In celebration of National Trails day on June 1, 2013, several new trails were officially opened in DuPont State Recreational Forest, including a new connector between the end of Turkey Knob Road at Pinnacle Mountain Road and Little Briery trail. This new segment of trail, which was built by Long Cane Trails and funded by Friends of DuPont Forest, is an important connector and completes a “missing link” needed to make longer loops around the south side of DuPont, including a loop all the way around Lake Julia, without using some boring gravel roads. Designed with all users in mind, it’s not a difficult trail but does include some nice features along the way to make it more interesting – including vast areas of Galax and beautiful forests, rock slabs and rock outcrops, a creek crossing, and a sturdy bridge. With some switchbacks, frequent rolling grade reversals, and a gentle grade, the trail should remain in good condition for years to come!
We weren’t able to make the opening on June 1, but I did make it out Saturday to check out the new trail on foot. Here’s some pics and a report from that hike.
Starting at Pinnacle Mountain Road (where we parked), the new extension to Turkey Knob trail begins heading downhill. Right now, it’s still signed Turkey Knob Road at this junction, but word is that the road portion is going to be allowed to revert back to trail, and the whole thing will be labeled as a trail in the future.
As the trail starts descending the ridge, it passes through vast beds of Galax, an evergreen plant common to DuPont and popular for greenery around the holidays. In June, it flowers with straight, white stalks – an amazing sight if you hit it at the right time.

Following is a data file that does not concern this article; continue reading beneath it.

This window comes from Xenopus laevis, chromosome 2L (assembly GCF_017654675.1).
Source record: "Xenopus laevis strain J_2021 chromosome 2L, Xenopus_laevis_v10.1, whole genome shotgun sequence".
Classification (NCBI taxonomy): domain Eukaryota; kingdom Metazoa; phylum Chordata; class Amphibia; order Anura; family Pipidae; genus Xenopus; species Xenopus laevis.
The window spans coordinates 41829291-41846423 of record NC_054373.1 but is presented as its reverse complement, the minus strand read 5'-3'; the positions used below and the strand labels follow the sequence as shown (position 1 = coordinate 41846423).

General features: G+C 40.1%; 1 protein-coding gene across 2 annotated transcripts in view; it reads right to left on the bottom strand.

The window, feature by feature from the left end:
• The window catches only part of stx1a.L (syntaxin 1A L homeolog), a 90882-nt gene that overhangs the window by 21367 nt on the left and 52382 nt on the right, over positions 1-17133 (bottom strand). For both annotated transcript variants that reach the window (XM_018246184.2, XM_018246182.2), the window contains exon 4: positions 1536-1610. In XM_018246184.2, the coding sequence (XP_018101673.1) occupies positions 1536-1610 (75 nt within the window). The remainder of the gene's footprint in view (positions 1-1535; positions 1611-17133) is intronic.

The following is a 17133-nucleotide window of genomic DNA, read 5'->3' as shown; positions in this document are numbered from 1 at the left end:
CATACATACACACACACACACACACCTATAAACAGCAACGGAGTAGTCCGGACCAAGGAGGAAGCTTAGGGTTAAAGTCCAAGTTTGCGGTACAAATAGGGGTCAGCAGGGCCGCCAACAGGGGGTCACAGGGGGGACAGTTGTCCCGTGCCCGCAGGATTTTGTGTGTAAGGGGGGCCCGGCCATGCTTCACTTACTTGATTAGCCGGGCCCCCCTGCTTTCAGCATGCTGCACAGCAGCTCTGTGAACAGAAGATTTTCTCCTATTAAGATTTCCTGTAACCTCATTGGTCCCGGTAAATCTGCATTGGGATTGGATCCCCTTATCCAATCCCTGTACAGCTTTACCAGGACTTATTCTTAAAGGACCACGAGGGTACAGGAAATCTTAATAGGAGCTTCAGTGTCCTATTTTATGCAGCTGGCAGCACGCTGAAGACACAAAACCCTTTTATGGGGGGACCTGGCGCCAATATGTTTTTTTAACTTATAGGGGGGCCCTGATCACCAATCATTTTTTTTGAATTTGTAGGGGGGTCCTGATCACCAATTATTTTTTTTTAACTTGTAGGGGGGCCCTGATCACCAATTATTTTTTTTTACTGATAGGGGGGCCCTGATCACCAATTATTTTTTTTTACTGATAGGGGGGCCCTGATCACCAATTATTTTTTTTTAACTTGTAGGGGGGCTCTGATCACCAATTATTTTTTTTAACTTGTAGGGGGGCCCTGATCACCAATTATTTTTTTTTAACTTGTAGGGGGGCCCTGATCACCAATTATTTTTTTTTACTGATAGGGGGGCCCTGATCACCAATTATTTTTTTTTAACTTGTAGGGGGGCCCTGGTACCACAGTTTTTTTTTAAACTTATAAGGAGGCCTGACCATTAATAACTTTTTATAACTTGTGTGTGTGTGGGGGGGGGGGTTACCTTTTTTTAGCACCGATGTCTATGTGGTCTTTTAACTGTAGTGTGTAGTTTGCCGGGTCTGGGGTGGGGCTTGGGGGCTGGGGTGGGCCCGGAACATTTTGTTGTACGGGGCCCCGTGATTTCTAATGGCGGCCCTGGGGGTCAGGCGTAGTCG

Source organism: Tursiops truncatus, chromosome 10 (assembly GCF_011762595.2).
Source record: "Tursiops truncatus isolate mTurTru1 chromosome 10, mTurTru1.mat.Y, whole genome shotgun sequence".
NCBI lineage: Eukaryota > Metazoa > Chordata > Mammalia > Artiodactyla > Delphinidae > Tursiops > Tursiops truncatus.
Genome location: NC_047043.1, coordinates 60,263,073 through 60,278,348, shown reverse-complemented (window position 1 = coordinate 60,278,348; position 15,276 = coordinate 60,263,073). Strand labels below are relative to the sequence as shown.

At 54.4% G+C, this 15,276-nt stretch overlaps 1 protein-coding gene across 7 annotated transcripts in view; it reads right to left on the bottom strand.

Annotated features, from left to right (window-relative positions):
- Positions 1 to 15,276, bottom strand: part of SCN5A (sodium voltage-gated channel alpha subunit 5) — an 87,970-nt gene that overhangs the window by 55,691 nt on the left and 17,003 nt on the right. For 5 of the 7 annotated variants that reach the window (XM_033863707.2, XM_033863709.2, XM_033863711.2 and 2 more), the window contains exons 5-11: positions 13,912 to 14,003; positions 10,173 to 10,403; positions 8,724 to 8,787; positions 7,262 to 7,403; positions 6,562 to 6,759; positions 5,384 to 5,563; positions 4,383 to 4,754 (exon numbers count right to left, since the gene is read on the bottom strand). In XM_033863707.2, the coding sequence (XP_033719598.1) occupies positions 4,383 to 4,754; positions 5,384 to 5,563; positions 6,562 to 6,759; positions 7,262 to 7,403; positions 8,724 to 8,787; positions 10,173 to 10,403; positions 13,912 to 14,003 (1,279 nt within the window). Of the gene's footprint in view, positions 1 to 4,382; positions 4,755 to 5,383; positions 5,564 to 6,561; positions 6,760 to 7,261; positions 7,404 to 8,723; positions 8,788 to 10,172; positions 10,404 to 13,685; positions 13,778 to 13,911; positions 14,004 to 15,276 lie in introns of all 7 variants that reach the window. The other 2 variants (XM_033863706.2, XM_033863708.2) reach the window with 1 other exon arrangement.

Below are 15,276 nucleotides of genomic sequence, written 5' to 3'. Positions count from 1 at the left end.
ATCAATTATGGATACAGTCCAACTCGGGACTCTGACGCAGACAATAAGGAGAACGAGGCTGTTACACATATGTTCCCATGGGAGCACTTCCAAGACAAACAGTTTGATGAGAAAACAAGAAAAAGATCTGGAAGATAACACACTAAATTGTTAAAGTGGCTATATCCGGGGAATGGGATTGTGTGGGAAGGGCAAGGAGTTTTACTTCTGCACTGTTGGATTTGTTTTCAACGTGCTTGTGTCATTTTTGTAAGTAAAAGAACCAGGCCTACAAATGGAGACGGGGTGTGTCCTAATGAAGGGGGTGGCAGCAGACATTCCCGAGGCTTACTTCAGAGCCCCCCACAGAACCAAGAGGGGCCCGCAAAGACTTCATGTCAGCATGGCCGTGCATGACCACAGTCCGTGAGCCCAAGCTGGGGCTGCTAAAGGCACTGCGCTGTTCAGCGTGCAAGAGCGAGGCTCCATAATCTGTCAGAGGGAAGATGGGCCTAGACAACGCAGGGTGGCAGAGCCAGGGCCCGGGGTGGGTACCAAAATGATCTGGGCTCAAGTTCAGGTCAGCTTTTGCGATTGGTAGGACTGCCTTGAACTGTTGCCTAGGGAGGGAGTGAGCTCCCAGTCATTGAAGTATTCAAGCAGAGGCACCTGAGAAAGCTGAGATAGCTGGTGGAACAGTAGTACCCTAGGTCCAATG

The trail passes several nice rock outcrops and over a few rock slabs near the top, spicing it up just a little. There are several rock slabs along the way, actually, but nothing like the vast expanses of rock on Big Rock or Cedar Rock trails.
The trail descends through some switchbacks, across a creek, and over another tributary on this new, sturdy bridge.
As you approach the bottom intersection with Briery Fork trail, you’ll see more ferns along rolling sections of the trail, before entering a forest of white pines – probably an old plantation. Here are a few more shots from the lower 1/3 of the trail.
At the intersection of Briery Fork trail, you can go left or right up to Joanna Road to make some nice loops. The trail here is signed as Turkey Knob Trail (not road), so that lends some support to the idea that it may be re-designated a trail from end to end. Whatever it’s called, we definitely thing this one’s worth hiking or riding. Here are some links to the trail pages with maps and GPS data:
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